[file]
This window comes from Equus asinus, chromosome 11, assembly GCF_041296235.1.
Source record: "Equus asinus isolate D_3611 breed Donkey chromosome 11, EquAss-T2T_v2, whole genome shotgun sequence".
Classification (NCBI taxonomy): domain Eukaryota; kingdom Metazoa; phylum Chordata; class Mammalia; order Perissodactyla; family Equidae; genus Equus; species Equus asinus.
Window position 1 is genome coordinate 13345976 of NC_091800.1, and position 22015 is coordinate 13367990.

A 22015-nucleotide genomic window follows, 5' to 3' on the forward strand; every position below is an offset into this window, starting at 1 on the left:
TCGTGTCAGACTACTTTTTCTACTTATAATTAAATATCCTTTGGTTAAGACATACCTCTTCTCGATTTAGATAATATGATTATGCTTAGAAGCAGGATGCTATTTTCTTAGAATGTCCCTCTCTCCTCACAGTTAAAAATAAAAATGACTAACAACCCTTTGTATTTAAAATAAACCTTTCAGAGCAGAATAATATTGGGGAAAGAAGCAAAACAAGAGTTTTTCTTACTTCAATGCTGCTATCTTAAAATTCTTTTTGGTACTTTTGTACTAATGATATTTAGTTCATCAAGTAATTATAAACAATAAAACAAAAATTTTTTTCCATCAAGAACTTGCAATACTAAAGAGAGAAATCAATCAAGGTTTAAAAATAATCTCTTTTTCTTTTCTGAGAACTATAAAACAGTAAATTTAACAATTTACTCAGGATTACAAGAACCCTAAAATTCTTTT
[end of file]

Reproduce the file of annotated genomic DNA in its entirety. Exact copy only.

This window comes from Equus asinus, chromosome 11, assembly GCF_041296235.1.
Source record: "Equus asinus isolate D_3611 breed Donkey chromosome 11, EquAss-T2T_v2, whole genome shotgun sequence".
Classification (NCBI taxonomy): domain Eukaryota; kingdom Metazoa; phylum Chordata; class Mammalia; order Perissodactyla; family Equidae; genus Equus; species Equus asinus.
Window position 1 is genome coordinate 13345976 of NC_091800.1, and position 22015 is coordinate 13367990.

A 22015-nucleotide genomic window follows, 5' to 3' on the forward strand; every position below is an offset into this window, starting at 1 on the left:
TCGTGTCAGACTACTTTTTCTACTTATAATTAAATATCCTTTGGTTAAGACATACCTCTTCTCGATTTAGATAATATGATTATGCTTAGAAGCAGGATGCTATTTTCTTAGAATGTCCCTCTCTCCTCACAGTTAAAAATAAAAATGACTAACAACCCTTTGTATTTAAAATAAACCTTTCAGAGCAGAATAATATTGGGGAAAGAAGCAAAACAAGAGTTTTTCTTACTTCAATGCTGCTATCTTAAAATTCTTTTTGGTACTTTTGTACTAATGATATTTAGTTCATCAAGTAATTATAAACAATAAAACAAAAATTTTTTTCCATCAAGAACTTGCAATACTAAAGAGAGAAATCAATCAAGGTTTAAAAATAATCTCTTTTTCTTTTCTGAGAACTATAAAACAGTAAATTTAACAATTTACTCAGGATTACAAGAACCCTAAAATTCTTTT